But this is not a terrible thing, really. First of all, every experienced programmer has been through this, and that's how we learn. Re-writing from a working model is not the same as writing from scratch. You'll do a lot of it better than you did the first time, and your overall design will be clearer. It won't take as long, and you'll be happier with the result. And you'll start to understand why your professor encouraged you to write good documentation while you are writing your code.

    -Gary-

  8. #8
    Natrix is offline Member
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    I have already fully transferred the GUI to an applet.
    (NetBeans has a list of GUI components so you just copy them into a Applet or JApplet form)

    The applet however works great in appletViewer but not in browser.


    This could be due to security reasons ( not letting the applet access the database directly). But I am not sure why wouldnt that be possible..

    Even with a simple applet using a simple SQL query over a JDBC driver doesnt work in browsers. Only in appletViewer..

    -----
    Thank you Gary.
    I also think that I will end up re-writting it. I wanted to ask what else I can, If I can do anything at all to save precious time.. :)
    Last edited by Natrix; 03-27-2010 at 09:57 PM. Reason: Respond to Gary

  9. #9
    gcalvin is offline Senior Member
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    I think you will want to take a step back and think about the overall architecture. Should each instance be communicating directly with the MySQL database, or should they be going through some other server layer (SOAP, RMI, XML-RPC, etc.)? Is Applet really the right way to go, or would Java Web Start be a better fit? Or Google Web Toolkit? Or some other AJAX implementation? What access controls and security will you need? Try not to think in terms of preserving the maximum existing code. Think instead about "how would I design this now, knowing what I know now that I didn't know the first time?"

    The first attempt was not a waste. You learned a lot about the problem, and you are now in a much better position to address it.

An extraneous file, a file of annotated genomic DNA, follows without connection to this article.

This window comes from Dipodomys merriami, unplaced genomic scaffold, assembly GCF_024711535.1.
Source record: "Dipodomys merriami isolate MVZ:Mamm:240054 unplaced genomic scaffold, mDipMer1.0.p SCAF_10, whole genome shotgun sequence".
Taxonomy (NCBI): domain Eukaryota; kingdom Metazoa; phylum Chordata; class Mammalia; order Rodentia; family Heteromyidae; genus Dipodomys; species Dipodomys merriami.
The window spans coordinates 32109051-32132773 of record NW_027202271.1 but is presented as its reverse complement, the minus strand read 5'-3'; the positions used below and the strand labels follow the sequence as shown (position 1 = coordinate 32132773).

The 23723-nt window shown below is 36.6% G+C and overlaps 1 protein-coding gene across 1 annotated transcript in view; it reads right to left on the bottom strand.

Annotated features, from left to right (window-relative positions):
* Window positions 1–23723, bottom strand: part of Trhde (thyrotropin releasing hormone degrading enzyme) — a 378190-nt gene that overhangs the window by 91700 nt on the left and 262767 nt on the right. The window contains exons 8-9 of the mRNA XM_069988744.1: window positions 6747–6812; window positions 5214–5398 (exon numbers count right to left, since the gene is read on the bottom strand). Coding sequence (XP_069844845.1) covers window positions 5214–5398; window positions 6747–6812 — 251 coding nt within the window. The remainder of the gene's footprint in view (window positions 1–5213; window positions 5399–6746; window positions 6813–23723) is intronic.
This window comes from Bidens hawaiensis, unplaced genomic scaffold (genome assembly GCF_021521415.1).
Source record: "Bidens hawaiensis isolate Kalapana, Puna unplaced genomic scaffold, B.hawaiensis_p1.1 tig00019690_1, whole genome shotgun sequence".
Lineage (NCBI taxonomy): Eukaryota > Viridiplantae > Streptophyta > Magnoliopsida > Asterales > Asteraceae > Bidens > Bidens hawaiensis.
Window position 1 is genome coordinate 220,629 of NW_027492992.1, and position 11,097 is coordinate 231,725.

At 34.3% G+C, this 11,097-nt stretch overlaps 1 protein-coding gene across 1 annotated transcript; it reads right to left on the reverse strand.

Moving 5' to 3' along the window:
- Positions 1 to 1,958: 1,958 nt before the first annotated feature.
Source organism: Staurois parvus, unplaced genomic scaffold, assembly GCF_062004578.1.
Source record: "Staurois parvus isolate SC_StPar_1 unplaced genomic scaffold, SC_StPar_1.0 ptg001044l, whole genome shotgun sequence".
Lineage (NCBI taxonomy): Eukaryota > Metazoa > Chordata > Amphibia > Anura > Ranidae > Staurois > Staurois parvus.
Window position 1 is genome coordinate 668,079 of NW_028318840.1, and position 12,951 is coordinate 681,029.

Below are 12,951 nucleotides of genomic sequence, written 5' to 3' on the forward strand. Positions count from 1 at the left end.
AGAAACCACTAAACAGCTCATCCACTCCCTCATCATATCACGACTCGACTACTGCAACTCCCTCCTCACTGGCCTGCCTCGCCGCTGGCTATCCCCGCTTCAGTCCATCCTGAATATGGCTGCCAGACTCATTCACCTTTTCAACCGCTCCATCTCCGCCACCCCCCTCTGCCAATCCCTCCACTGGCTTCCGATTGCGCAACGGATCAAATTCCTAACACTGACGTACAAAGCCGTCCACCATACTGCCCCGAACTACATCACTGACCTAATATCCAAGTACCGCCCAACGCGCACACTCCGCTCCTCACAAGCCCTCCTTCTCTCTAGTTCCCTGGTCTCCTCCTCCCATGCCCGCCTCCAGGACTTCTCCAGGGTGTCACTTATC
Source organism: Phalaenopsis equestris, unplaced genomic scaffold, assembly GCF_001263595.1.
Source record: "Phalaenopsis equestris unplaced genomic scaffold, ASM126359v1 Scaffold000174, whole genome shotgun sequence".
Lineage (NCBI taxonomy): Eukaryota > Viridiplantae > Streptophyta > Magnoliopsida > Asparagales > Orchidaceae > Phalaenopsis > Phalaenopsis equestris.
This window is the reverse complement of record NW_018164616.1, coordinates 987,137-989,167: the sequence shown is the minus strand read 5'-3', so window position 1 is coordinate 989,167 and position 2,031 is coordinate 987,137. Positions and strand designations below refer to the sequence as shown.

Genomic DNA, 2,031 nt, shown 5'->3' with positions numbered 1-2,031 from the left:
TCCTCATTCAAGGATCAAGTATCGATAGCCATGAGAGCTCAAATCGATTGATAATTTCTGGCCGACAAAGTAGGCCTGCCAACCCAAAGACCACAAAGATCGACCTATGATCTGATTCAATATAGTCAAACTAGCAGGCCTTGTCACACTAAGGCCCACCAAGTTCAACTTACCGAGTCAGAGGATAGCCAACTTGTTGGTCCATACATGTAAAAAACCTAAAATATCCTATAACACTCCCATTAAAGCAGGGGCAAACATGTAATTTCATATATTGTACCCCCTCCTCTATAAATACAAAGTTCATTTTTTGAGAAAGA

-Gary-

  10. #10
    Natrix is offline Member
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    Well another problem is that Ive had two years of java in school.
    We did nothing but basic applications.
    So other than applets and applications I have no experience and only 14 days (lets say 30 hours of available actual time because of other school stuff) to finnish it.

    (one plus however is that the thing I get points for can remain an application and the real project which will be actualy used can be a whole different project, althought I told the president of our association that it could be done by end of april, not knowing that I will have to totaly change everything)
    Last edited by Natrix; 03-27-2010 at 10:31 PM. Reason: fixed second sentance

  11. #11
    Natrix is offline Member
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    I guess this is the best thing to do?

    http://java.sun.com/developer/techni...intro.anc3.jpg

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    I especially like the "or other calls" statement. :)

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    Haha why is that so?

    We did an application that prints out the HTML source using HTTP GET.. it really doesnt work well.. unfortunately.
    Is that what is ment with the calls?

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    Quote Originally Posted by Natrix View Post
    Haha why is that so?

    We did an application that prints out the HTML source using HTTP GET.. it really doesnt work well.. unfortunately.
    Is that what is ment with the calls?
    To me it means: this layer can be implemented in many, many different ways, too many to list here, describe, or rate.

  15. #15
    gcalvin is offline Senior Member
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    You might start by tweaking your existing Application into a Model/View/Controller design. The Model is anything about your app that represents something in the real world. So for instance, if it's an order entry application, then the Model consists of the Order class, the OrderLineItem class, the Customer class, the InventoryItem class and so on. The View is of course your GUI, and the Controller is the central point of dispatch for all of your app's processing. The View always talks to the Controller -- never directly to any class in the Model. The Controller creates objects from the Model and calls their methods and keeps everything up-to-date. The Controller also talks to the database.

    The set of methods you implement in your Controller class for the View to call will be the key design elements of your application. If you design those well, it will be pretty straightforward to implement a network layer between the Controller and a View.

    -Gary-